Do not dispose of medications in wastewater (e.g. down the sink or in the toilet) or in household garbage. Ask your pharmacist how to dispose of medications that are no longer needed or have expired.

Who should NOT take this medication?

Do not take carvedilol if you:

  • are allergic to carvedilol or to any of the ingredients of the medication
  • have a certain type of heart valve disease
  • have a type of heart failure known as decompensated heart failure
  • have a very slow heart rate
  • have bronchial asthma or certain other breathing conditions
  • have cardiogenic shock
  • have certain types of heart rhythm problems
  • have certain types of liver disease
  • have mental incapacity, unless closely supervised by an appropriate caregiver
  • have serious heart block (second- or third-degree AV block)
  • have an irregular heart rhythm that requires intravenous medication to support the heartbeat
  • have very low blood pressure

What side effects are possible with this medication?

Many medications can cause side effects. A side effect is an unwanted response to a medication when it is taken in normal doses. Side effects can be mild or severe, temporary or permanent.

The side effects listed below are not experienced by everyone who takes this medication. If you are concerned about side effects, discuss the risks and benefits of this medication with your doctor.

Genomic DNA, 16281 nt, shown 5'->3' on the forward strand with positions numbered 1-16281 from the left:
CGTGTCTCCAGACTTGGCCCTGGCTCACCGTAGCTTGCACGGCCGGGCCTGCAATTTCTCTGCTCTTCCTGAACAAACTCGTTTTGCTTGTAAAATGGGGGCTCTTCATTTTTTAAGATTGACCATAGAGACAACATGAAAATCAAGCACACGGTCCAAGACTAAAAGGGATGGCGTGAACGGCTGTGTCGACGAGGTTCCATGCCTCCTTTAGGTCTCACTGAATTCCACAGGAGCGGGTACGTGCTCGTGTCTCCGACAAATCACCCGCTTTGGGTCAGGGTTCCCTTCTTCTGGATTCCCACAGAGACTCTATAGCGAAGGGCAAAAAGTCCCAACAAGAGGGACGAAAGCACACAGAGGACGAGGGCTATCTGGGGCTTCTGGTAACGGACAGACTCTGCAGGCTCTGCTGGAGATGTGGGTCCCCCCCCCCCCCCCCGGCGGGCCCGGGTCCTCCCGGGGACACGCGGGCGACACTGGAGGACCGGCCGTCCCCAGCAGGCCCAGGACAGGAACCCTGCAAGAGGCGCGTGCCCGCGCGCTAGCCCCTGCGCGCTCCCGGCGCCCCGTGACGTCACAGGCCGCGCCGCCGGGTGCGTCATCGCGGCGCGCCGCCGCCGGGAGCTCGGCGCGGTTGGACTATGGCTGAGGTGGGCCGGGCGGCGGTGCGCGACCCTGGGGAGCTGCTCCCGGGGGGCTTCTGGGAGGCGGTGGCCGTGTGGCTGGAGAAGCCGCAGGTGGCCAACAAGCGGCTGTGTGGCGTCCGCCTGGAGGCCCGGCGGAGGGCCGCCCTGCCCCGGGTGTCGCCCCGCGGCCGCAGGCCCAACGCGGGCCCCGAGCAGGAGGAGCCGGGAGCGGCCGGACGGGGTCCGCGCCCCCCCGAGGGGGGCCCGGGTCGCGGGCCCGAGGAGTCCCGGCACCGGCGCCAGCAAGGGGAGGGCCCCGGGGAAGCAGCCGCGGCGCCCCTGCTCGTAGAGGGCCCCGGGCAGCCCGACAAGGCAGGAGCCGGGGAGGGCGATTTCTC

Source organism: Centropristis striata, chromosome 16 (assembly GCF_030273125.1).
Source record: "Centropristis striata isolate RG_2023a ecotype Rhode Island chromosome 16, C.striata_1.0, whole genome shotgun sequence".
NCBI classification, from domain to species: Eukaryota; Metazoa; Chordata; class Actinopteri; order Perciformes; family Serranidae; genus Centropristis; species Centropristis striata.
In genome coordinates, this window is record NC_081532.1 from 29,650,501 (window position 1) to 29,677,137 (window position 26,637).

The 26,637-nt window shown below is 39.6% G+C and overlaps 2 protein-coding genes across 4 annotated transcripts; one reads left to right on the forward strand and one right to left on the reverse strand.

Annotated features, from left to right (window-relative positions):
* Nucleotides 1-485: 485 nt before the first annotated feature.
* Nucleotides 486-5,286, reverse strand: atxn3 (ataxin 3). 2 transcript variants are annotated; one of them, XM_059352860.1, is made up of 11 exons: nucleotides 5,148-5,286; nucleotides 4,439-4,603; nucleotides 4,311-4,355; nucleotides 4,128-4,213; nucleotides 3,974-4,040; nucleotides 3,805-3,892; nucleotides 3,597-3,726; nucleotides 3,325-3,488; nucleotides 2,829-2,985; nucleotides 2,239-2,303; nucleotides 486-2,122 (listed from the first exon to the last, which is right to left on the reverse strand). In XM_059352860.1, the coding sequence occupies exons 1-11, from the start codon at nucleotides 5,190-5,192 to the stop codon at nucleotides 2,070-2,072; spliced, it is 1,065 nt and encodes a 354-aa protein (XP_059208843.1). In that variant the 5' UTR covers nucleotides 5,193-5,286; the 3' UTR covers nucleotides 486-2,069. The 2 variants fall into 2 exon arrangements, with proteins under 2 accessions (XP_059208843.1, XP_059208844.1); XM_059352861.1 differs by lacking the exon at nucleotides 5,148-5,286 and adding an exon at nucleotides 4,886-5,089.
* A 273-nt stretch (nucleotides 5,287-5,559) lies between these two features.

The following side effects have been reported by at least 1% of people taking this medication. Many of these side effects can be managed, and some may go away on their own over time.

Contact your doctor if you experience these side effects and they are severe or bothersome. Your pharmacist may be able to advise you on managing side effects.

  • abdominal pain
  • back pain
  • constipation
  • diarrhea
  • dizziness
  • drowsiness
  • headache
  • heartburn
  • impotence
  • low blood pressure, causing dizziness or fainting when rising from a sitting or laying position
  • nausea
  • rash
  • slow heartbeat
  • trouble sleeping
  • vomiting
  • weakness
  • weight gain

Although most of the side effects listed below don't happen very often, they could lead to serious problems if you do not seek medical attention.

Check with your doctor as soon as possible if any of the following side effects occur:

  • blurred vision
  • breathing problems (e.g., shortness of breath, cough, wheezing, nasal congestion, runny nose)
  • chest pain
  • generalized swelling or swelling of feet, ankles, or lower legs
  • tenderness on upper right side of body

Stop taking the medication and seek immediate medical attention if any of the following occur:

  • signs of a serious allergic reaction (i.e., swelling of face or throat, hives, or difficulty breathing)

Some people may experience side effects other than those listed. Check with your doctor if you notice any symptom that worries you while you are taking this medication.

Are there any other precautions or warnings for this medication?